Degeneration of the spine can result in several different conditions that cause problems. These are usually divided between problems that come from mechanical problems in the neck and problems, which come from nerves being irritated or pinched. A radiculopathy is a problem that results when a nerve in the back is irritated as it leaves the spinal canal. This condition usually occurs when a nerve root is being pinched by a herniated disc or a bone spur.

Symptoms: Weakness, Tingling sensations in the back and/or leg, numbness and loss of reflexes may all occur. These symptoms may worsen when the back is in different positions such as flexion and extension. It may worsen with increases in abdominal pressure as when you sneeze, cough, laugh or go to the bathroom. The distribution of sensory symptoms may follow a discrete pattern specific for each nerve root involved. We call this sensory distribution on the skin a dermatome and it helps diagnose where the injury is.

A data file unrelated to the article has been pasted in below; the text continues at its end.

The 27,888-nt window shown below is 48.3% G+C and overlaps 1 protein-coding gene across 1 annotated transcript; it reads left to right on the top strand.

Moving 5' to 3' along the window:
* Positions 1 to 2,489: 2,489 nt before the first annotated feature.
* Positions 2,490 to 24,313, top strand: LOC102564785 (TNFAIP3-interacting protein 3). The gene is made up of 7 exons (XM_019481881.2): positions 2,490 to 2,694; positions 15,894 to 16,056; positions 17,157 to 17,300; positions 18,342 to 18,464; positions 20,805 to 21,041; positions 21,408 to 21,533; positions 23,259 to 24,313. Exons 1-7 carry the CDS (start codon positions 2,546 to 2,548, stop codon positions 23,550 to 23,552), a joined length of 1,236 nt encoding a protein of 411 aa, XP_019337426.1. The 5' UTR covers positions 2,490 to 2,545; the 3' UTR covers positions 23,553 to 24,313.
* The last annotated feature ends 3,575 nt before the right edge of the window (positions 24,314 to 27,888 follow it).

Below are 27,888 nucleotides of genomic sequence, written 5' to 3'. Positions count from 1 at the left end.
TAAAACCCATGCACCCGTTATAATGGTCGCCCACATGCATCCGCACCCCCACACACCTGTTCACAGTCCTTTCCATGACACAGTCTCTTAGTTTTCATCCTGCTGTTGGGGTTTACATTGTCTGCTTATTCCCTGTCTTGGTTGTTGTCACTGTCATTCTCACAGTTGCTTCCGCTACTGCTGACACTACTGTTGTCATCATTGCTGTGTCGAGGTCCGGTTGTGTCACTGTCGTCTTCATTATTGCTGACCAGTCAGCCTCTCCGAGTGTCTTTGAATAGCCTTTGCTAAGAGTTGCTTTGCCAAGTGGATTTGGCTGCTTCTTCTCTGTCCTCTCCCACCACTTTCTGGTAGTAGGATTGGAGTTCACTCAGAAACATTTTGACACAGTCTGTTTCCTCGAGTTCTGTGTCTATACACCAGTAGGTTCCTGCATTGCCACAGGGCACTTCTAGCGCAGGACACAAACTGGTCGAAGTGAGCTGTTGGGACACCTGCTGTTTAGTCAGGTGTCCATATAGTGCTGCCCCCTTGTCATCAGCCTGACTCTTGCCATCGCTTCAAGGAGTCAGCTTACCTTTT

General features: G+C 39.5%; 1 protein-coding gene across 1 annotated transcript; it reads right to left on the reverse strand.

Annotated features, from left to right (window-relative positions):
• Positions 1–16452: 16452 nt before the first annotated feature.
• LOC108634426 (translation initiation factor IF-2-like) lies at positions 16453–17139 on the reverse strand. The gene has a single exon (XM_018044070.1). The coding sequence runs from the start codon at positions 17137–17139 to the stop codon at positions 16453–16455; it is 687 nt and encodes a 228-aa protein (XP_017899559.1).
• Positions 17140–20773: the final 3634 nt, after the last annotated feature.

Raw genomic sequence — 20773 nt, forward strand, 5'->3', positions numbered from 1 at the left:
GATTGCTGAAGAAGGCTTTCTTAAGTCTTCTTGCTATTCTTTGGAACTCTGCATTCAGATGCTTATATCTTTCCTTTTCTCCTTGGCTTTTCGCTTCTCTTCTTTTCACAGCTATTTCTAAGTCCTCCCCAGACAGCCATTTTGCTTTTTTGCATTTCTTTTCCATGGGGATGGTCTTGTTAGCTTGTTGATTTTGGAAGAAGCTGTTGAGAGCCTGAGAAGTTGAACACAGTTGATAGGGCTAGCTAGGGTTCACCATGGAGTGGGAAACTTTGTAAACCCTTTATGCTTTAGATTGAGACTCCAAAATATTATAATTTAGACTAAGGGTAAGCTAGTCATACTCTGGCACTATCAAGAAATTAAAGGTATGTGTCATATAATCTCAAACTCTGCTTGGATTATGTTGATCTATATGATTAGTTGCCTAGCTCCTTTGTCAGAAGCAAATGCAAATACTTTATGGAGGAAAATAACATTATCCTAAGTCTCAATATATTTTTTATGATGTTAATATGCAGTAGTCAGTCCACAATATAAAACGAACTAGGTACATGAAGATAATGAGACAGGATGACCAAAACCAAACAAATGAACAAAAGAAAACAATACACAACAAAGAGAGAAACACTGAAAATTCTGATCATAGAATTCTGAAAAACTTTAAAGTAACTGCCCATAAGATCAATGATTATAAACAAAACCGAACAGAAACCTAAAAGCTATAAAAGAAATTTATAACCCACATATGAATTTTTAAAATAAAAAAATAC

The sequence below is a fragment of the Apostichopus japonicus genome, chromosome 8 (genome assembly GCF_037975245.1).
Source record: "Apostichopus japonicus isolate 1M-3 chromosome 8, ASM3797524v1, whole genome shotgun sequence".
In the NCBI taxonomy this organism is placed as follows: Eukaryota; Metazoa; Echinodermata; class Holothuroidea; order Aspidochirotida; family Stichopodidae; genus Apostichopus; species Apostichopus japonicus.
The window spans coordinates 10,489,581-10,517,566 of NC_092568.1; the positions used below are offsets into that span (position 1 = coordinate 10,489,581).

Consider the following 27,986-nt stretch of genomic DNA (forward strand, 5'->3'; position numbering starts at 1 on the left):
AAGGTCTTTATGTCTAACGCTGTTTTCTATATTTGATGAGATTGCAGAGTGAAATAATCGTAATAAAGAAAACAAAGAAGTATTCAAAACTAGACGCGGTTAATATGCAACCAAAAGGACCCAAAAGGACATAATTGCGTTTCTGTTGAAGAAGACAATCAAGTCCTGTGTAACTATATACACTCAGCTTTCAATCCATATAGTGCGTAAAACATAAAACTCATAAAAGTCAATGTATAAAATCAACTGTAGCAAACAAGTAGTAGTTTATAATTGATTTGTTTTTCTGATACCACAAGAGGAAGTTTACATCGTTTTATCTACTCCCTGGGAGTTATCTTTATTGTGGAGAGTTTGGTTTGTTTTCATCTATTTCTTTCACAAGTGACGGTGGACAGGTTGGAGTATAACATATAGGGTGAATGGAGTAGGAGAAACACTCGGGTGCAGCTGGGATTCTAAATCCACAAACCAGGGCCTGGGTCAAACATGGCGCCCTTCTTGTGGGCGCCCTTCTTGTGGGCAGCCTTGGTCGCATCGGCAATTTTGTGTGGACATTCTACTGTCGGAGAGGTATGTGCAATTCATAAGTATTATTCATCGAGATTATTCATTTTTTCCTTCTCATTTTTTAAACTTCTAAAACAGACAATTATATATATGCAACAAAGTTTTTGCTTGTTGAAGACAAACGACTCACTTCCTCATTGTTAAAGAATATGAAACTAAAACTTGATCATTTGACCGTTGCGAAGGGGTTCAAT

Diagnosis: It may be diagnosed by imaging, such as X-RAYS, MRI or CT. Testing such as EMG/NCS may also be performed to examine the ‘electrical system’ of the body and determine the severity of nerve compression.


Complications: Most back pain is due to degenerative changes that occur in the discs and the joints between each vertebra. Perhaps the most serious of the problems caused by degeneration of the spinal segment in the lumbar spine is the condition of spinal stenosis. The bone spurs begin to press on the spinal cord or the nerve roots. Pressure on the nerves in the spinal cord can cause numbness, tingling, pain, or loss of bowel and bladder function. A surgical emergency occurs when neurological decline is present.